Author and columnist Niall Ferguson recently where attacked New York Times economist Paul Krugman for resorting to ad hominem attack when he debates people who disagree with him. Ferguson himself resorted to an ad hominem when he said that Krugman’s debate style may be the result of “childhood trauma.” Krugman responded to Ferguson’s ad hominem, perhaps predictably, with a scathing attack on Ferguson’s ability to perform in his position as an opinion leader.
“In my view Paul Krugman has done fundamental damage to the quality of public discourse on economics,” Ferguson wrote. “He can be forgiven for being wrong, as he frequently is –though he never admits it. He can be forgiven for relentlessly and monotonously politicizing every issue. What is unforgivable is the total absence of civility that characterizes his writing.”
“His inability to debate a question without insulting his opponent suggests some kind of deep insecurity perhaps the result of a childhood trauma,” Ferguson added. “It is a pity that a once talented scholar should demean himself in this way.”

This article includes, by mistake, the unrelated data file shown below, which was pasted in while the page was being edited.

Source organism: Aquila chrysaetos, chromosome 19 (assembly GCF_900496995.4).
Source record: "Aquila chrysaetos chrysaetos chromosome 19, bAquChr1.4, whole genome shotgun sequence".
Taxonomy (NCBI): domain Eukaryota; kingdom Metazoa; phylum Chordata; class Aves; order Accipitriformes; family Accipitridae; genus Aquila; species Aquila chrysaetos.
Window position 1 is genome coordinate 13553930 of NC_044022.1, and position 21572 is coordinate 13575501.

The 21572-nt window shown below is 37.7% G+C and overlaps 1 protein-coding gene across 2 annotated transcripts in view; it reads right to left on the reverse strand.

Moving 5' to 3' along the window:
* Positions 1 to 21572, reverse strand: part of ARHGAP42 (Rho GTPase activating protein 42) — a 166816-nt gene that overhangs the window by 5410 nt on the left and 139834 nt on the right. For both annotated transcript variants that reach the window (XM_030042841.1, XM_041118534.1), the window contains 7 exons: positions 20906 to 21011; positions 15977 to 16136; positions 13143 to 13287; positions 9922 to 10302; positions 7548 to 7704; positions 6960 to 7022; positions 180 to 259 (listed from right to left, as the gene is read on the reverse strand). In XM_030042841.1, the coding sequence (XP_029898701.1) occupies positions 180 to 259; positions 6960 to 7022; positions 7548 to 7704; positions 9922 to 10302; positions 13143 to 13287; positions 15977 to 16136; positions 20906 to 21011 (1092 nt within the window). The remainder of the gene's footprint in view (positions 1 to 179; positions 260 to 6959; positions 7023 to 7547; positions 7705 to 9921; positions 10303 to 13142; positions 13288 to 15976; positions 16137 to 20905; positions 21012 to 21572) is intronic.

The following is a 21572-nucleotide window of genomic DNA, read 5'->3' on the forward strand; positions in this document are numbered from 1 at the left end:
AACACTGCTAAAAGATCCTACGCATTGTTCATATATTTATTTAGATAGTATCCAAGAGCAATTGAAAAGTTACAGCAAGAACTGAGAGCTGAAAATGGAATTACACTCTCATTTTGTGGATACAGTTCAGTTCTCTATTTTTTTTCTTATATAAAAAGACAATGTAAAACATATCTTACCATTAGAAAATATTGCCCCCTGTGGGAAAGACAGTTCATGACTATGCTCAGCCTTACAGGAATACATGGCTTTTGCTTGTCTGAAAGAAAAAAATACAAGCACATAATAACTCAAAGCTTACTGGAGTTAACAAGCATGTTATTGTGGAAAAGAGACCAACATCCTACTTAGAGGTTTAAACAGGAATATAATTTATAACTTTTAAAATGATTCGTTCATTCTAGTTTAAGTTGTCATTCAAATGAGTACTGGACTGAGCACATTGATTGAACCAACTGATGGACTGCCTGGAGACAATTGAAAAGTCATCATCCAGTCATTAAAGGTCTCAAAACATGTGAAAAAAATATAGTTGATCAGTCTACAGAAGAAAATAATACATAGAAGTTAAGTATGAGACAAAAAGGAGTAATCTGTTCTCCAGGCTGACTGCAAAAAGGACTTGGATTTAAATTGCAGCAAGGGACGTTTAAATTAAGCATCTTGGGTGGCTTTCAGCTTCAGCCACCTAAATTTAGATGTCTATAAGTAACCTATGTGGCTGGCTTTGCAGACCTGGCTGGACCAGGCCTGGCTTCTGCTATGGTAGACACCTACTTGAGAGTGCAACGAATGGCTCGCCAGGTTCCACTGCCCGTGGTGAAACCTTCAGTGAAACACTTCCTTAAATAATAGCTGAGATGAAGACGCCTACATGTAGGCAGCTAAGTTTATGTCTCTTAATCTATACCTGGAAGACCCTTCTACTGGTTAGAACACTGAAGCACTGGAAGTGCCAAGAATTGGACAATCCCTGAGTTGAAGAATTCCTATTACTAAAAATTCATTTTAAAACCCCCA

“What a pathetic response,” Krugman replied pointedly in an email response to an inquiry by Business Insider.
Notice that he is doing precisely what I never do, and making it about the person as opposed to his ideas. All I have ever done to him is point out that he seems to not know what he is talking about, and that he has been repeatedly wrong. I would never stoop to speculating about his childhood! If he can’t handle professional criticism — which is all that I have ever offered — he should go find another profession.
Not an ad hominem attack, per se, but neither is it a refutation of the point made by Ferguson. In fact, it buttresses his argument rather well.
Watch a recap of the battle below via Bloomberg:
h/t Business Insider
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